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COP26 – What happens now?

So, COP26 in Glasgow… success or failure on climate change?

Cut away all the faff – like Boris Johnson calling it outstanding, TV journalist Robert Peston (who ought to know better) tweeting ‘amazing’ and others saying it was a complete fiasco – the truth lies somewhere in between.

But, the balance is more towards failure than what the outcomes should have been.

Yes, the Glasgow agreement moves the world on in the right direction. Yes, very few, if any, are talking climate change denial anymore – science has won. Yes, there were one or two very significant measures, like the cuts to methane gas and to stopping deforestation. All positive, to a point.

But, COP26 only just about leaves 1.5 degrees warming on life-support, it still leaves the world currently on a 2.4 degree trajectory, which is disastrous for the planet, and China and India’s late intervention’s on coal meaning the agreement talks of ‘phasing down’ rather than the required ‘phasing out’ was a global kick in the teeth.

The pre-COP vibes were not good and to a certain extent the final agreement is better than expected. But, as Kaleidoscope has said before, Glasgow required something exceptional to turn the climate change tanker around faster and more effectively … and it completely failed on that score.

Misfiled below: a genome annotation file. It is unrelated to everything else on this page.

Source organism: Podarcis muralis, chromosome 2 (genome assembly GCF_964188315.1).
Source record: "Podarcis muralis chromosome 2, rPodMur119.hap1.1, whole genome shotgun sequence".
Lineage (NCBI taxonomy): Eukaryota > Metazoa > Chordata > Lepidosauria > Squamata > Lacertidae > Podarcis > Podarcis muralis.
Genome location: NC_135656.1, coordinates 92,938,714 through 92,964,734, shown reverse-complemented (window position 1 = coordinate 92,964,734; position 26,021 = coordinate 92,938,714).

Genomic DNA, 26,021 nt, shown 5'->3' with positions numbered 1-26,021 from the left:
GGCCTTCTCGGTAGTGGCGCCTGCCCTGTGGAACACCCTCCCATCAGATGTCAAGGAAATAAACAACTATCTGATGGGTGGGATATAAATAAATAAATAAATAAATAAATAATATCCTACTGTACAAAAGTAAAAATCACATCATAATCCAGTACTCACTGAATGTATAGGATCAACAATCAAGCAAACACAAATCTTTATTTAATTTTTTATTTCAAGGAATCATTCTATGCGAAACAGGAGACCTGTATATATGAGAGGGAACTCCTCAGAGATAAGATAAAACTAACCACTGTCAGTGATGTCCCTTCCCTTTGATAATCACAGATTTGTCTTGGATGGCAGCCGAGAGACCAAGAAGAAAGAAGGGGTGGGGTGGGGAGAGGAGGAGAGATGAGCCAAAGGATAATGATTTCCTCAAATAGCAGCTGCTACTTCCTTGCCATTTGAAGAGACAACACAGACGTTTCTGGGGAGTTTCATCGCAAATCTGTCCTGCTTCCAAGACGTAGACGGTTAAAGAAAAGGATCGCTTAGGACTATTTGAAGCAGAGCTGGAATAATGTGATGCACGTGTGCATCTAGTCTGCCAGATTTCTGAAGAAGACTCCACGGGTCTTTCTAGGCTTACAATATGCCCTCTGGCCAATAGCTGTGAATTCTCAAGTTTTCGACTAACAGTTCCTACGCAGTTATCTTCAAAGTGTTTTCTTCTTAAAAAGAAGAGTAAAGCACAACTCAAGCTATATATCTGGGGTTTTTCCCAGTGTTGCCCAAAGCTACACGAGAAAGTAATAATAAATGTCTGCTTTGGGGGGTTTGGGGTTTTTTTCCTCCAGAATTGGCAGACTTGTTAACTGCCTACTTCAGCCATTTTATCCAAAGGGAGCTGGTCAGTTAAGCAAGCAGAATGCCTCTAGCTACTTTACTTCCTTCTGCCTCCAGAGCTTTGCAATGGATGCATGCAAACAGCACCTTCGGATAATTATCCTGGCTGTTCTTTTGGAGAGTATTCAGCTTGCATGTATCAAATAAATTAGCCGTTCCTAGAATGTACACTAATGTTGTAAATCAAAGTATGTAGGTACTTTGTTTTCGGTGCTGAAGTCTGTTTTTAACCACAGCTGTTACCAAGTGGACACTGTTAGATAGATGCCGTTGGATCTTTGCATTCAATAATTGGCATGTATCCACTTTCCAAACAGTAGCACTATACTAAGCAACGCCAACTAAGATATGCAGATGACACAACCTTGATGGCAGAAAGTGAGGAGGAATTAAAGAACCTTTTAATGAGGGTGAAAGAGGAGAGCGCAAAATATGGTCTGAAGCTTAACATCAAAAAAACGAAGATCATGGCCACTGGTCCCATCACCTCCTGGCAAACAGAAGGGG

Action against climate change has been stepped up, nations and its leaders are moving faster towards the light but everything is still too slow, many leaders’ tongues are still forked and the right impetus is still lacking.

There is a lot of sense in a New Statesman article this week which warns of national interests around the world now taking full front stage positions on climate change. Until now, nations might have hidden behind a lack of science or other get-outs as an excuse for doing little or anything at all. But those days have gone, the science and the tone of Glasgow have shot down petty excuses for good.

What COP26 began to see in real terms was nations knowing they have to change fast but now playing real politic on ensuring their country doesn’t lose out as the world goes hard-green.

From now on expect to see the Indias and Brazils, the Chinas and the USAs – and certainly the UKs – play much greater hard-ball on any measure to keep the green cards stacked in their favour.

The race against climate change has now switched from proving the science to full scale national interest.

Yet this is the antithesis of what the world needs. Climate change has no interest in mere nation states. Just like COVID 19, climate change is a global crisis which needs global responses.

What price a world where China or anywhere else is ‘safe’ (although that could never be) and the rest of the world is devastated?

The Glasgow agreement:


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